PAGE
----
With reference to FIGS. 1, 2, 3 and 4, the invented system is now described in detail. Like elements in each figure will be designated by like numerical designations. The invented method will be described in conjunction with the description o the operation of the system. For the purposes of this description the living organism will be a human being and the nervous system involved will be the brain. It should be understood, however, that the invention is not so limited.
In FIG. 1, a human subject is shown with his skull 35 connected to electrodes 1a, 1b and 1c, electrode cable 36 and an EEG amplifier 37. Electrodes 1a, 1b and 1c are affixed to the skull 35 of the human subject and detect the bioelectrical signals generated in the topological regions of the brain at which they are affixed. Such signals are commonly referred to as EEG signals. The EEG signals detected by the electrodes 1a, 1b and 1c are sent to the EEG amplifier 37 by means of the electrode cable 36. EEG amplifiers are typically high gain very low noise amplifiers which have high common mode rejection ratios and are often found in EEG and polygraph recorders. These amplifiers often contain line frequency rejection filters. The amplified EEG signal coming out of amplifier 37 is routed to responsive means 2 for signal processing. A typical responsive means is described in conjunction with FIG. 4. The output of the responsive means shown in FIG. 1 is called the first output signal 3. This first output signal 3 is sent to the visual display 4 which presents a visual image of a man 4a running up and down three downward moving escalators to the human subject First output signal 3 is typically an analog signal representing an amount as a voltage level.
Visual display 4 comprises standard off-the-shelf devices for converting an electrical signal into a visual presentation. These devices typically include a computer interfaced to the input signal and a suitable display device such as a computer monitor or television set. The computer typically is programmed with software which acts with the computer hardware to generate the proper signals necessary to produce the desired visual images and, when desired, audio output from the display device. Visual display 4 is programmed to produce an image depicting kinesthetic physical movement. The operation and general content of such software is set forth in this description; however, a specific listing of such software for a Radio Shack Color Computer is appended to this specification. Other means commonly exist for generating the visual display, such as video techniques including disks, holography and other more complex computer methods, and as such my invention is not limited to the above description.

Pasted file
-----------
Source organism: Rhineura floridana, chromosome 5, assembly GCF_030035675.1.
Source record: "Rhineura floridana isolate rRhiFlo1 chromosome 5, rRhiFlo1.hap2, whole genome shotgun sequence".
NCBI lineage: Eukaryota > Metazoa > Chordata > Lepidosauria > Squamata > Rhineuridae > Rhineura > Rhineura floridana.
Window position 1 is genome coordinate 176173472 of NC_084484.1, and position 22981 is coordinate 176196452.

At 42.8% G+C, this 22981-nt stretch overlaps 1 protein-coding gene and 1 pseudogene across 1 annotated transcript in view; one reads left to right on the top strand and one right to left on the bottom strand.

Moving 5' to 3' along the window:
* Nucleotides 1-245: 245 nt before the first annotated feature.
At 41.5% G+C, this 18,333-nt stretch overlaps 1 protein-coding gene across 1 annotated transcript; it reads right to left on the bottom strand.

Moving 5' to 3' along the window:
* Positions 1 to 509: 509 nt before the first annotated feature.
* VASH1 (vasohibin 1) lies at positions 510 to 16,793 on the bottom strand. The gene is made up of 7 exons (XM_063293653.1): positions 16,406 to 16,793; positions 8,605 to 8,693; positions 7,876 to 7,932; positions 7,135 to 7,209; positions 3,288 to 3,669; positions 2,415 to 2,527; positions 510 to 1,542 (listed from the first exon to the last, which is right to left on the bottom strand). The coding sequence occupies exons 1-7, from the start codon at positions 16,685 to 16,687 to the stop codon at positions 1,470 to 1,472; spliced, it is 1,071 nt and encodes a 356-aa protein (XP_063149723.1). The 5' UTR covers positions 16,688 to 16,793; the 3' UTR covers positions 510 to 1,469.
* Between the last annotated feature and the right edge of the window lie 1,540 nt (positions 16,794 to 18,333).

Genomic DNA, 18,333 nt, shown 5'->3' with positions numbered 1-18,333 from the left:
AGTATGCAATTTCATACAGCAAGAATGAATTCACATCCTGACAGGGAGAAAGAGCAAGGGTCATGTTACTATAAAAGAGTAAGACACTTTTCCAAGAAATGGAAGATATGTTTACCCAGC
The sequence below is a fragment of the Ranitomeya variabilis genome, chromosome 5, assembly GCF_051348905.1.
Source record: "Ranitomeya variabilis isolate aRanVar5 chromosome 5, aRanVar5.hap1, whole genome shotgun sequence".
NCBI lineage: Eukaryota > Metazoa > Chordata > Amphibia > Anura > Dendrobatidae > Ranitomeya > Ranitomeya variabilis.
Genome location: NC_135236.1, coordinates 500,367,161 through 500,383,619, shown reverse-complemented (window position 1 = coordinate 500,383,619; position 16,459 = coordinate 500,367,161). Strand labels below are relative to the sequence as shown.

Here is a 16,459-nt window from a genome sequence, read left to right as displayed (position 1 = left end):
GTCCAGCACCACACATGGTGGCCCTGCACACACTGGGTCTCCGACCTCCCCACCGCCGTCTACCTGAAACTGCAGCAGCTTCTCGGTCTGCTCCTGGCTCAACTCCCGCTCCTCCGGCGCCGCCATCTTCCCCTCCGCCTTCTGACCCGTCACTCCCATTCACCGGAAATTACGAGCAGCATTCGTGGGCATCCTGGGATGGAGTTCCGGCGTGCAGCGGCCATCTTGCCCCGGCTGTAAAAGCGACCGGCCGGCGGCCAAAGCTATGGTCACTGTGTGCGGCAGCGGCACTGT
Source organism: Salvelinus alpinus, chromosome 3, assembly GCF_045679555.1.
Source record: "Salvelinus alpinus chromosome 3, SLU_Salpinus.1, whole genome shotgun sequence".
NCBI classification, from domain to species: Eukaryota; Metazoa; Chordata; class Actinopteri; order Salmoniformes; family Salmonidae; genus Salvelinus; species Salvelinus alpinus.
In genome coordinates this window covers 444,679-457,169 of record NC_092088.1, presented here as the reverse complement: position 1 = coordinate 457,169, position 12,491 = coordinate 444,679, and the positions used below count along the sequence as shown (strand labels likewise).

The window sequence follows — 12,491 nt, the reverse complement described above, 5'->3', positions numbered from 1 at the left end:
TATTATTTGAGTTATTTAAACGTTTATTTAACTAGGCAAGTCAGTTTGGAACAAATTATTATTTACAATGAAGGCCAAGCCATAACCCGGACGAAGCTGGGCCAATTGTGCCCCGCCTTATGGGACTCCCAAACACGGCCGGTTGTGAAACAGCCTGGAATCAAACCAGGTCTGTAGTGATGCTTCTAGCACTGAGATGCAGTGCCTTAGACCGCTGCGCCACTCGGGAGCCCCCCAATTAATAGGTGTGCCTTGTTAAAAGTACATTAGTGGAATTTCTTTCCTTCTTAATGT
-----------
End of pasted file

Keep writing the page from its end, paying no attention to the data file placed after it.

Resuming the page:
The human subject observes the visual display 4 which is controlled by his own detected and amplified EEG signals processed by the responsive means 2. The image depicting kinesthetic physical movement observed on the visual display 4 is designed to elicit thoughts of physical motion and exertion. This image simultaneously indicates the amount of compliance the subject is reaching with regard to predetermined desire and/or undesired conditions. The displayed image has an inherent relationship with the EEG signals detected at specific topological locations. Typically the human subject is sitting in a relaxed posture while thinking thoughts of physical motion and exertion.
FIG. 2 depicts an embodiment of the present invention whereby EEG signals detected from two different topological area of the skull 35 may be processed and incorporated into one visual display. Also depicted are multiple responsive means 2, 7 and 8 and logic means 11.
A first EEG detecting means comprised of electrodes 1a, 1b and 1c, electrode cable 36 and EEG amplifier 37 detect EEG signals from one topological area of the human subject's skull 35 and direct the detected and amplified EEG signal to responsive means 2 as demonstrated in FIG. 1. The first output signal 3 from responsive means 2 drives visual display 4.
The second EEG detecting means comprised of electrodes 5a, 5b and 5c, electrode cable 38 and EEG amplifier 39 is depicted detecting EEG signals from a different topological area of the human subject's skull 35. The output from EEG amplifier 39 is directed to two responsive means 7 and 8 for signal processing. Responsive means 7 sends its output 9 to first input of logic means 11, and responsive means 8 sends its output 10 to a second input of logic means 11.
Input signals 9 and 10 are processed in logic means 11 and a resultant second output signal 12 is fed to the analog display 4. Typical responsive means and logic means 11 are described in conjunction with FIG. 4.